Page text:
Last night's State of the Union address focused heavily on the energy sector, one of only a few bright spots in the economy today. The president spoke of expanding offshore drilling, expanding shale oil and gas production, and promoting renewable energy.
It was a very bullish speech for most energy investors, even if many of the initiatives never happen. Here are some highlights and how it might affect your investments.
Getting the facts out there
On Fool.com, we've covered the growth in U.S. oil and natural gas production extensively. Companies such as Continental Resources
- The government has "opened more than 75% of our potential offshore oil and gas resources."
- "American oil production is the highest that it's been in eight years," and "last year, we relied less of foreign oil than in any of the past 16 years."
- The president is directing his "administration to allow the development of clean energy on enough public land to power 3 million homes." And the Department of Defense is also expanding its renewable energy efforts by buying enough capacity to power 250,000 homes a year.
- "This country needs an all-out, all-of-the-above strategy that develops every available source of American energy."
The opening of offshore reserves for drilling is certainly a plus for the drilling industry, but the land won't be available for years. A plan released in November would open new leases over a five-year period beginning this year, so don't expect drilling off the coast of Alaska quite yet.
Still, it's another reason to be bullish on deepwater drillers Seadrill
The effect this drilling will have on oil prices will be minimal, as I highlighted last year, but any drilling expansion is good, especially for offshore drilling stocks.
Unlocking natural gas
The natural gas industry can look at the State of the Union in two ways. First, Obama sang the praises of increased domestic production and touted the millions of acres opened to drilling in the last three years.
He also went out of his way to highlight safety and the fact that companies drilling on public land will have to disclose chemicals they use. States are beginning to regulate fracking more heavily in anticipation of potential federal regulations, but the industry has fought disclosure for years.
Reading between the lines, I would say Obama's words last night are bullish on the level of natural gas production in the United States. Whether that means more regulation and whether that regulation is a good thing is another matter entirely.
Renewable energy downplayed
One of the surprising things to note is that renewable energy wasn't touted as highly as I would have thought, outside of a passionate line:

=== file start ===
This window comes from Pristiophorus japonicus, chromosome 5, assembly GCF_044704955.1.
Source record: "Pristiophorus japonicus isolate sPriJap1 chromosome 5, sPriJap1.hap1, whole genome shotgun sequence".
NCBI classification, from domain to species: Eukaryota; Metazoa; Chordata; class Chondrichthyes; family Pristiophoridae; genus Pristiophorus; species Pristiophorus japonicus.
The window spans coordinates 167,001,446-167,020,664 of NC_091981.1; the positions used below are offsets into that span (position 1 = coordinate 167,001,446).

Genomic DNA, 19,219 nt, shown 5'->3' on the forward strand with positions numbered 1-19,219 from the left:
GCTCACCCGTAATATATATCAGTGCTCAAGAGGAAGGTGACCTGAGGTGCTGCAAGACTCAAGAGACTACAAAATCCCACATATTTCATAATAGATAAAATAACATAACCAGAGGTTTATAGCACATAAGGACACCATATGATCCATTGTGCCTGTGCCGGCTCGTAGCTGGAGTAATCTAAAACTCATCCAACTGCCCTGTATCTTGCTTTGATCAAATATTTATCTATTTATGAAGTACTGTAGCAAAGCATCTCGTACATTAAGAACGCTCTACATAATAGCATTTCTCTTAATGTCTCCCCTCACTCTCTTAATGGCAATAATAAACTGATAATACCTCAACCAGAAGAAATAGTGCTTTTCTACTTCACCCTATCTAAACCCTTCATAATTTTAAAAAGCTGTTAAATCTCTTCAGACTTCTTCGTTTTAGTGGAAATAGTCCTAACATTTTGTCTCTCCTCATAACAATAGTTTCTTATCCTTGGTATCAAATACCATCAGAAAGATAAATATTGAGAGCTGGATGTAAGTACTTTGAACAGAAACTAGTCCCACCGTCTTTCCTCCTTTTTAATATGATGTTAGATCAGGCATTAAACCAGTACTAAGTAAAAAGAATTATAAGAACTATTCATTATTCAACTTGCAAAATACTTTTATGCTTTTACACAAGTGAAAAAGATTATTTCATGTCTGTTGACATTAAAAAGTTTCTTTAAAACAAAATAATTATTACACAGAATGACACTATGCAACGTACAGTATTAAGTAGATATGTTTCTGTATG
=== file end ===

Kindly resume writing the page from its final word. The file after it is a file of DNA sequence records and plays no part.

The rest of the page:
We have subsidized oil companies for a century. That's long enough. It's time to end the taxpayer giveaways to an industry that's rarely been more profitable, and double-down on a clean energy industry that's never been more promising.
The tremendous growth of solar installations, their falling costs, and the number of jobs created were notably absent. Maybe this was because Solyndra has taken its political toll or the fact that renewable energy hasn't been the savior Obama once hoped it would be.
The recent expiration of the 1603 Treasury Program may tell you everything you need to know about what will happen for renewable energy from a policy perspective. There is likely little help on the way for renewable energy so the status quo will have to work. For those of us observing the industry and think it can stand on its own, this may be the best way forward anyway.
What we didn't hear
We definitely didn't hear a shout-out for the coal industry in the State of the Union, and the American Coalition for Clean Coal Electricity is already fuming.
The omission doesn't say a lot about the near-term prospects for coal, which provides more of our electricity than any other energy source. But it does tell you everything you need to know about the future of the industry. The trends simply don't favor coal, and neither does Obama.
As a result, I wouldn't touch miners such as Patriot Coal
Foolish bottom line
Overall, I thought the speech was bullish for natural gas, offshore drilling, and to a lesser extent renewable energy. The focus on energy was refreshing to hear, especially considering the immense progress we've made in the last five years.
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